Palestinian President Mahmoud Abbas apologized Friday for comments he made last week which were widely decried as anti-Semitic.
"If people were offended by my statement, especially people of the Jewish faith, I apologize to them. I would like to assure everyone that it was not my intention to do so, and to reiterate my full respect for the Jewish faith, as well as other monotheistic faiths.
"I would also like to reiterate our long held condemnation of the Holocaust, as the most heinous crime in history, and express our sympathy with its victims," he said.
"Likewise, we condemn anti- Semitism in all its forms, and confirm our commitment to the two- state solution, and to live side by side in peace and security," a statement released in English, Hebrew and Arabic said.
- In Shadow of anti-Semitism Crisis, Abbas Reelected to Top Spot on Palestinian Liberation Organization
- Joining Chorus of Criticism, Yad Vashem Slams Abbas Speech as 'Fundamentally' anti-Semitic
- Abbas Rips Into Trump: Palestinians Are Original Canaanites, Were in Jerusalem Before the Jews
Defense Minister Avigdor Lieberman rejected the apology by the Palestinian leader, saying "Abbas is a pathetic Holocaust denier who wrote his doctorate thesis about Holocaust denial and afterwards even published a book about Holocaust denial. That's the way he should be treated and his apology is not accepted."
>> What Abbas really said about the Jews | Analysis
The European Union and the United Nations' Mideast envoy on Wednesday condemned Abbas' remarks as "unacceptable" after he suggested in a speech that Jews were historically persecuted because of their involvement in money-lending and banking.
Citing books written by various authors, Abbas argued: “They say hatred against Jews was not because of their religion, it was because of their social profession. So the Jewish issue that had spread against the Jews across Europe was not because of their religion, it was because of usury and banks.”
The UN's Special Coordinator for the Middle East, Nickolay Mladenov, condemned Abbas' statement, saying his speech "repeated some of the most contemptuous anti-Semitic slurs, including the suggestion that the social behavior of Jews was the cause for the Holocaust."
The UN envoy said that "such statements are unacceptable, deeply disturbing and do not serve the interests of the Palestinian people or peace in the Middle East. Denying the historic and religious connection of the Jewish people to the land and their holy sites in Jerusalem stands in contrast to reality.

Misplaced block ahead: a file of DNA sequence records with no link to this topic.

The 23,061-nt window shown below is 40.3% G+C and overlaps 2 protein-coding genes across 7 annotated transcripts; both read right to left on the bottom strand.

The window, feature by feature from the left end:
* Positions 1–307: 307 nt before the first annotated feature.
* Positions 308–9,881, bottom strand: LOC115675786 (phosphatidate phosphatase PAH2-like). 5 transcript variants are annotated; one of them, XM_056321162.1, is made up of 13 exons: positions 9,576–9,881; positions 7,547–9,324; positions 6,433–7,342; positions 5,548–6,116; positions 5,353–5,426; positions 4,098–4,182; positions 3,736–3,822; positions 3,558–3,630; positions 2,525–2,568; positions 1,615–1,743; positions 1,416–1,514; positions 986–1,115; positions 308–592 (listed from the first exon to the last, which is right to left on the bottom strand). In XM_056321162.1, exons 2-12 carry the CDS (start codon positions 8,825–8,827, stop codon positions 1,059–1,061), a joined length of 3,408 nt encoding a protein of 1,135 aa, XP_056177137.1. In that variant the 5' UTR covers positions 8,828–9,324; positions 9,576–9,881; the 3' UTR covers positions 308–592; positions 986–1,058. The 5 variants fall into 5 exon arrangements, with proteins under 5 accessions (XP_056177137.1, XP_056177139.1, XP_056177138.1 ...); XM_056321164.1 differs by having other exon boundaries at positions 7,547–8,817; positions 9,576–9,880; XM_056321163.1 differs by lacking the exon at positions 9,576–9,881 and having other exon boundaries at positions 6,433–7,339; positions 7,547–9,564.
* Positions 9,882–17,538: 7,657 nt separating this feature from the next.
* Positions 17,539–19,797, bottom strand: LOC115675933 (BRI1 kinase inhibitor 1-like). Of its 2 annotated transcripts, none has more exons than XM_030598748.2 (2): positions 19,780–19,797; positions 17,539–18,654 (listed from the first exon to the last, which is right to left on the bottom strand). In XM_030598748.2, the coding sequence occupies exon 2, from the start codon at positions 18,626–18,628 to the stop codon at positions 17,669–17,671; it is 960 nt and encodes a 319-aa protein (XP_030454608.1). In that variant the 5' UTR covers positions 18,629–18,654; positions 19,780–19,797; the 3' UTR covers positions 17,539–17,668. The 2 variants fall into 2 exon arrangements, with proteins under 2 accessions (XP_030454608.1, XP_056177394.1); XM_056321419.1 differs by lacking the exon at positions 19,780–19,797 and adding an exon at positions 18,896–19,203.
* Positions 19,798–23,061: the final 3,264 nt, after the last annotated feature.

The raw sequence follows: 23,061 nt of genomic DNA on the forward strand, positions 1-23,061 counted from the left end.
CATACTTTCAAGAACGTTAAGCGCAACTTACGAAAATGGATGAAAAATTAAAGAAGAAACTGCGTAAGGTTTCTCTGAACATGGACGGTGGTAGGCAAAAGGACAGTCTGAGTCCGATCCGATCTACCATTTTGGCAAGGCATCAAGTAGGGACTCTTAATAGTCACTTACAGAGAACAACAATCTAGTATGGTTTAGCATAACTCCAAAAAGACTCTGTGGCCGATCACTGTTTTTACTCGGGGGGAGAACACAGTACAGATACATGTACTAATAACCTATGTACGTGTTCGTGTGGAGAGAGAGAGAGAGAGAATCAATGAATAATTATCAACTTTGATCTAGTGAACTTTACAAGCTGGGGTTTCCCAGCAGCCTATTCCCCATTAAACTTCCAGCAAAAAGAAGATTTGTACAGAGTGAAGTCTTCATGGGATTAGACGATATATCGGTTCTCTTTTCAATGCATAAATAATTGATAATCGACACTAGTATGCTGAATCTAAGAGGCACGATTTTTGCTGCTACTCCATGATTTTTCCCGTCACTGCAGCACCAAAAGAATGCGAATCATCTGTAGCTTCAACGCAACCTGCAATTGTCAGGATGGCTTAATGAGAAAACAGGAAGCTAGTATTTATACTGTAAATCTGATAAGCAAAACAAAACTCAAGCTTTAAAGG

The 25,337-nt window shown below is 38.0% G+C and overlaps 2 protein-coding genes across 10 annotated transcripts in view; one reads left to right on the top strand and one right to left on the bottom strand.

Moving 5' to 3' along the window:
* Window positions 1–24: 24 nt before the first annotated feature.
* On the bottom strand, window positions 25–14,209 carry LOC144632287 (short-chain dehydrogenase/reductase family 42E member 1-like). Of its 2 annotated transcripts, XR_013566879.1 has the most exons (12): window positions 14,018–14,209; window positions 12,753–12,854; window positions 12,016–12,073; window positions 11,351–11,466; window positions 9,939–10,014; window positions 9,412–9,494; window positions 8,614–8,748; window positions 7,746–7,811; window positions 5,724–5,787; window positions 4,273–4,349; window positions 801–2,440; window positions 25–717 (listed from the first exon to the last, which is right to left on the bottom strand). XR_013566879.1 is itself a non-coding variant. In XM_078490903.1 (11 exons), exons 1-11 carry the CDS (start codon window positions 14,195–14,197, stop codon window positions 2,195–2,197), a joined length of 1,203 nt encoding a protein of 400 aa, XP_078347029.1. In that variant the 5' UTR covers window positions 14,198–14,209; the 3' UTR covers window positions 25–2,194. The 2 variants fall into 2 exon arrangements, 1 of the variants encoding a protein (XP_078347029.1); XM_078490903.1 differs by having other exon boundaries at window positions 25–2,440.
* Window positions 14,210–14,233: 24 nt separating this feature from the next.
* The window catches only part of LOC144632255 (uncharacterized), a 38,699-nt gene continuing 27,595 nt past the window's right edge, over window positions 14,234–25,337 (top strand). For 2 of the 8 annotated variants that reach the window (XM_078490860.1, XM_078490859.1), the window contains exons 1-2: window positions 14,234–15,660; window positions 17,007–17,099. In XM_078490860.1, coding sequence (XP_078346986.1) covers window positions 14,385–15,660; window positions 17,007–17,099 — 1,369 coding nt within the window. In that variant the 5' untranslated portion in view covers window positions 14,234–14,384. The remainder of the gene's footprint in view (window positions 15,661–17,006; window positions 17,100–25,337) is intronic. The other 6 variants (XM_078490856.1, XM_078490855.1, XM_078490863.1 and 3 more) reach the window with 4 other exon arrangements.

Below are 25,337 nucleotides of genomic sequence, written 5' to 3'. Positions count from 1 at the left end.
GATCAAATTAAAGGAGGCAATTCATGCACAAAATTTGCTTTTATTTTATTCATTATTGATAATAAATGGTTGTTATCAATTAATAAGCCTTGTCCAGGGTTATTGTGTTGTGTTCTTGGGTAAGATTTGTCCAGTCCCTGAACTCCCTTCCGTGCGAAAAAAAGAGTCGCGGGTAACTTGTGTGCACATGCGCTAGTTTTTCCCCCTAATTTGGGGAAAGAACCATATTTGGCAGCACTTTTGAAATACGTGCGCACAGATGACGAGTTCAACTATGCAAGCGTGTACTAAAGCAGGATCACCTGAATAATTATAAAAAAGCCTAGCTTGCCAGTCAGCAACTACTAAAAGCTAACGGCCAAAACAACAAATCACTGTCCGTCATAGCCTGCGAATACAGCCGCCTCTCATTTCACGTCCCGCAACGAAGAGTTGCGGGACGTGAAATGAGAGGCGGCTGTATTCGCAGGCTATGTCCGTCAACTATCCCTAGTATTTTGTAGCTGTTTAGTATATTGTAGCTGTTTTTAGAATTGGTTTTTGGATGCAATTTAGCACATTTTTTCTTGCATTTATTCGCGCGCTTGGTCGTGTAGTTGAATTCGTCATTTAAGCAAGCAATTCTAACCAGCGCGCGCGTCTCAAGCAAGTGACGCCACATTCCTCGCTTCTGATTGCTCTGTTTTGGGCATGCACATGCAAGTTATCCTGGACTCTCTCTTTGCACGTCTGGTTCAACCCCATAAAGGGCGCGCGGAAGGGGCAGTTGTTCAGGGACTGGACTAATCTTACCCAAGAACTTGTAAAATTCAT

"The Holocaust did not occur in a vacuum, it was the result of thousands of years of persecution. This is why attempts to rewrite, downplay or deny it are dangerous. Leaders have an obligation to confront anti-Semitism everywhere and always, not perpetuate the conspiracy theories that fuel it.”
In unusually blunt language from Brussels, the European External Action Service said in a statement: “The speech Palestinian President Mahmoud Abbas delivered on 30 April contained unacceptable remarks concerning the origins of the Holocaust and Israel’s legitimacy.
“Such rhetoric will only play into the hands of those who do not want a two-state solution, which President Abbas has repeatedly advocated.”
The EEAS added: “Antisemitism is not only a threat for Jews but a fundamental menace to our open and liberal societies.
“The European Union remains committed to combat any form of anti-Semitism and any attempt to condone, justify or grossly trivialize the Holocaust.”
Also Wednesday, Prime Minister Benjamin Netanyahu slammed Abbas's remarks, writing on his Twitter account: “It would appear that, once a Holocaust denier, always a Holocaust denier.”
Former U.S. secretary of state John Kerry also criticized the remarks, writing on Twitter: “These comments are wrong, ugly, and unacceptable - anywhere from anyone - but particularly from anyone who says he wants to be a peacemaker. No excuses for antisemitism: words to be condemned, not explained away.”
On Tuesday, U.S. Ambassador to Israel David Friedman said Abbas had “reached a new low,” adding that “all those who think Israel is the reason that we don't have peace, think again.”
Trump's special envoy to the Israeli-Palestinian peace process, Jason Greenblatt, also condemned Abbas's speech: "President Abbas’ remarks yesterday in Ramallah at the opening of the Palestinian National Congress must be unconditionally condemned by all. They are very unfortunate, very distressing and terribly disheartening. Peace cannot be built on this kind of foundation."
Abbas stirred controversy in his doctoral thesis written decades ago at Moscow University, in which he examined connections between the Zionist leadership in Israel and the Nazi regime in the 1930s. In it he dealt with the claims of Holocaust deniers such as Roger Garaudy regarding the correct number of Jewish deaths in the Holocaust. Israeli officials have dubbed Abbas a Holocaust denier, but he has refuted the accusation.